Posts on the topic of "New York Times"
The attack against Israeli tourists in Burgas, Bulgaria – six killed and 36 injured – was the worst suicide bomb attack in the European Union since the London transport bombings of July 2005.
Commentator Tom Gross notes the weak coverage of the tragedy by the Western media.
• AFP, the leading French news agency, downplayed the terrorists' intention by scare-quoting the word "attack" in its headline: "Three Dead in 'Attack' on Israelis at Bulgaria Airport."
• BBC News described the bombing as an "awful accident" (long after it was clear to all that this was a bomb attack, not an accident).
• Never to be outdone, the New York Times reported how "bellicose adversaries, Israel and Iran, have a long history of accusing each other of terrorist attacks." Apparently the Times regards the deliberate murder of Israelis on vacation, with the elimination of an Iranian scientist working to produce a nuclear bomb for an Iranian regime that has threatened to wipe Israel off the map.
Journalists have long tried to minimize Arab terror by taking the focus off the Israeli victims. Associated Press noted that "357 bystanders have been killed" by Palestinian suicide bombings (Jason Keyser, "Suicide Bombing on Jerusalem Bus, Seven Killed"), and the New York Times wrote that "a barrage of four Palestinian attacks killed nine bystanders" (James Bennet, "Israel Pulls Back From Peace Plan After 4 Attacks"). In common usage, a "bystander" is peripheral to the central event – e.g. a bystander injured in a bank robbery. By describing Israeli terror victims as "bystanders," the media obscures the basic fact that Israeli civilians are the intentional target of these bombers.
Meanwhile, Israel endures another round of funerals, mourning and rehabilitation.
Last week Hamas fired over 100 rockets at Israeli towns before agreeing to a ceasefire.
On Friday, following some more cross-border action, Reuters posted this headline:
Israeli Air Strike Kills Gaza Militant, Breaks Truce
According to Reuters, Israel broke the truce. That would be correct, if not for two key pieces of information:
1) The militant killed in the air strike was, according to Palestinian sources, preparing to fire a rocket at Israel from Gaza. Doesn't that count as "breaking the truce"?
2) As Reuters reports in the body of the article, the Israeli strike followed the firing of two rockets at Israel earlier in the day from Gaza. If Israel was responding to rocket fire, how exactly does Reuters conclude that Israel "broke the truce"?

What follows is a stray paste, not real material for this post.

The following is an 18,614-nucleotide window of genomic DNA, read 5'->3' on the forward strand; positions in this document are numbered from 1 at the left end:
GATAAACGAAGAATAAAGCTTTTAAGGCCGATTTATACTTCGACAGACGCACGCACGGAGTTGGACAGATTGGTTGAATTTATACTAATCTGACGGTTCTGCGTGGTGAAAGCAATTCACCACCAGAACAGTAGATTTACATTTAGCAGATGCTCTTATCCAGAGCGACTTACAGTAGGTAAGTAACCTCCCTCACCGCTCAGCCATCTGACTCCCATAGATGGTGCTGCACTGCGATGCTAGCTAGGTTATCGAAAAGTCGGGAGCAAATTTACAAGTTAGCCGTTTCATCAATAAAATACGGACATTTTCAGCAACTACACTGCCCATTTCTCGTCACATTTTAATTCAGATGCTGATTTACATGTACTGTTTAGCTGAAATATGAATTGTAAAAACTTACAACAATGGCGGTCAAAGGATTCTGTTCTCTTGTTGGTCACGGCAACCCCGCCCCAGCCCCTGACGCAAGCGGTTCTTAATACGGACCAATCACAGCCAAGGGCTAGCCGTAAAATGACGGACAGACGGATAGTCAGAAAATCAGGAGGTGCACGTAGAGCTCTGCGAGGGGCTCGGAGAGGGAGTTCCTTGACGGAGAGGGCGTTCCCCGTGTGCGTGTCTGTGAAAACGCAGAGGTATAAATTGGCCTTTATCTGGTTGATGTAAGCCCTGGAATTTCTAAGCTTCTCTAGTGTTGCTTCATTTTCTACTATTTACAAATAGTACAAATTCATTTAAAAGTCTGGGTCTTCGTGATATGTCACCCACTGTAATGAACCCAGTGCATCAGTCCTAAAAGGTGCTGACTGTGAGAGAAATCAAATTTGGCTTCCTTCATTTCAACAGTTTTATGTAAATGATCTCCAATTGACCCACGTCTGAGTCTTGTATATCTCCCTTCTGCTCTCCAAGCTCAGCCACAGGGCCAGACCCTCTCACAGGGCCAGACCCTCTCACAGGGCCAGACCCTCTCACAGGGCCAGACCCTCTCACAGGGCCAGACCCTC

Particularly in online news where users get their fix by scanning a list of links, it is imperative that headlines be clear and direct, leaving no confusion over "who did what."
I recall a few years ago when Associated Press issued this headline: "Rockets Hit Lebanon Despite Cease-Fire." Readers would presume that Israel had broken a cease-fire by attacking Lebanon. Only those bothering to read the article, however, discovered that the Lebanese terror group Hezbollah had fired 10 Katyusha rockets that accidentally fell short, landing in southern Lebanon – hence the technically-true-but-wildly-deceptive headline, "Rockets Hit Lebanon Despite Cease-Fire."
Even Israel's basic counter-terrorist measures are blamed for causing hostilities. When Israel stopped Hamas from building tunnels designed to ferry lethal weapons and kidnap IDF soldiers, the New York Times cited this as evidence of Israel breaking the truce and driving "the cycle of violence to a much higher level." ("A Gaza Truce Undone by Flaws May be Revived by Necessity," December 18, 2008)
It's a world turned upside-down, where Israel is blamed in knee-jerk fashion. Sometimes I think the solution is just to ignore the sophomoric condemnations and do whatever is needed to defend the citizens of Israel. Because if we're anyway damned if we do, and damned if we don't... why not "do"?
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On Sunday evening, tens of thousands of Orthodox Jews packed into Citi Field (home to baseball’s New York Mets) for a rally to discuss responsible use of the Internet. No need to reiterate that message here; Aish.com has already dealt extensively with the issue of online pornography, as well as the addictive pull of the Internet. (See articles here, here, here and here.)
What got me riled up was media coverage of the event. This New York Times video report gave less airtime to the 40,000-plus attendees than it did to the few dozen “anti-Orthodox” protesters. One protester, a middle-aged man in a tank top, told viewers of the Times that this rally